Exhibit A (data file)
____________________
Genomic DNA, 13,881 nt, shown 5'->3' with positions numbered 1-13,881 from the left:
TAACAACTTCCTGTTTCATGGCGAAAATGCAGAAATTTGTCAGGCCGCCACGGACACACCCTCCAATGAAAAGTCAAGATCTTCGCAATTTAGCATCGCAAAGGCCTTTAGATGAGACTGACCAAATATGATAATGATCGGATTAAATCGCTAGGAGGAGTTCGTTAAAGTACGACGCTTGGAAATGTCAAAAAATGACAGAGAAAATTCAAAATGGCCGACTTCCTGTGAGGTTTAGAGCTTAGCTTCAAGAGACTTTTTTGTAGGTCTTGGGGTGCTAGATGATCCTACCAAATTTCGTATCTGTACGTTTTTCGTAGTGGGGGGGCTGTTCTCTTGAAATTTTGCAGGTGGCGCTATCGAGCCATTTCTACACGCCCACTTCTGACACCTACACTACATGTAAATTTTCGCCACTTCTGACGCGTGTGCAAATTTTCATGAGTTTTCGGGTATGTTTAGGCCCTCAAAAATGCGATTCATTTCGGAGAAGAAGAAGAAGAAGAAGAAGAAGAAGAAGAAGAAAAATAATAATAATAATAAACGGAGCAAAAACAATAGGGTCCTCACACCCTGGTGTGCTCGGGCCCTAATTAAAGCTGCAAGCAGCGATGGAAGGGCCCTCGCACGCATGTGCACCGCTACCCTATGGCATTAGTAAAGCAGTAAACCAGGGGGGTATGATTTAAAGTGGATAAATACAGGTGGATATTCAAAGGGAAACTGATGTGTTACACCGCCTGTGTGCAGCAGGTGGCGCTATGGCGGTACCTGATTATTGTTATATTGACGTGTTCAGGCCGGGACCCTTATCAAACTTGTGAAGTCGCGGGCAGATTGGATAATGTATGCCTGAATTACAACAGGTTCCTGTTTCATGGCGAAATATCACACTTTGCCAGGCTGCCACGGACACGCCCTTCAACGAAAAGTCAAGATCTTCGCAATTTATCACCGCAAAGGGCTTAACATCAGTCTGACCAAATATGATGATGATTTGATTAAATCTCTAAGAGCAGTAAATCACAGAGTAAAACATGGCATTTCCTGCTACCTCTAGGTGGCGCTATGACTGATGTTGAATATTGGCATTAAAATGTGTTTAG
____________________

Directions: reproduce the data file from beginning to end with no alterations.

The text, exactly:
Genomic DNA, 13,881 nt, shown 5'->3' with positions numbered 1-13,881 from the left:
TAACAACTTCCTGTTTCATGGCGAAAATGCAGAAATTTGTCAGGCCGCCACGGACACACCCTCCAATGAAAAGTCAAGATCTTCGCAATTTAGCATCGCAAAGGCCTTTAGATGAGACTGACCAAATATGATAATGATCGGATTAAATCGCTAGGAGGAGTTCGTTAAAGTACGACGCTTGGAAATGTCAAAAAATGACAGAGAAAATTCAAAATGGCCGACTTCCTGTGAGGTTTAGAGCTTAGCTTCAAGAGACTTTTTTGTAGGTCTTGGGGTGCTAGATGATCCTACCAAATTTCGTATCTGTACGTTTTTCGTAGTGGGGGGGCTGTTCTCTTGAAATTTTGCAGGTGGCGCTATCGAGCCATTTCTACACGCCCACTTCTGACACCTACACTACATGTAAATTTTCGCCACTTCTGACGCGTGTGCAAATTTTCATGAGTTTTCGGGTATGTTTAGGCCCTCAAAAATGCGATTCATTTCGGAGAAGAAGAAGAAGAAGAAGAAGAAGAAGAAGAAGAAAAATAATAATAATAATAAACGGAGCAAAAACAATAGGGTCCTCACACCCTGGTGTGCTCGGGCCCTAATTAAAGCTGCAAGCAGCGATGGAAGGGCCCTCGCACGCATGTGCACCGCTACCCTATGGCATTAGTAAAGCAGTAAACCAGGGGGGTATGATTTAAAGTGGATAAATACAGGTGGATATTCAAAGGGAAACTGATGTGTTACACCGCCTGTGTGCAGCAGGTGGCGCTATGGCGGTACCTGATTATTGTTATATTGACGTGTTCAGGCCGGGACCCTTATCAAACTTGTGAAGTCGCGGGCAGATTGGATAATGTATGCCTGAATTACAACAGGTTCCTGTTTCATGGCGAAATATCACACTTTGCCAGGCTGCCACGGACACGCCCTTCAACGAAAAGTCAAGATCTTCGCAATTTATCACCGCAAAGGGCTTAACATCAGTCTGACCAAATATGATGATGATTTGATTAAATCTCTAAGAGCAGTAAATCACAGAGTAAAACATGGCATTTCCTGCTACCTCTAGGTGGCGCTATGACTGATGTTGAATATTGGCATTAAAATGTGTTTAG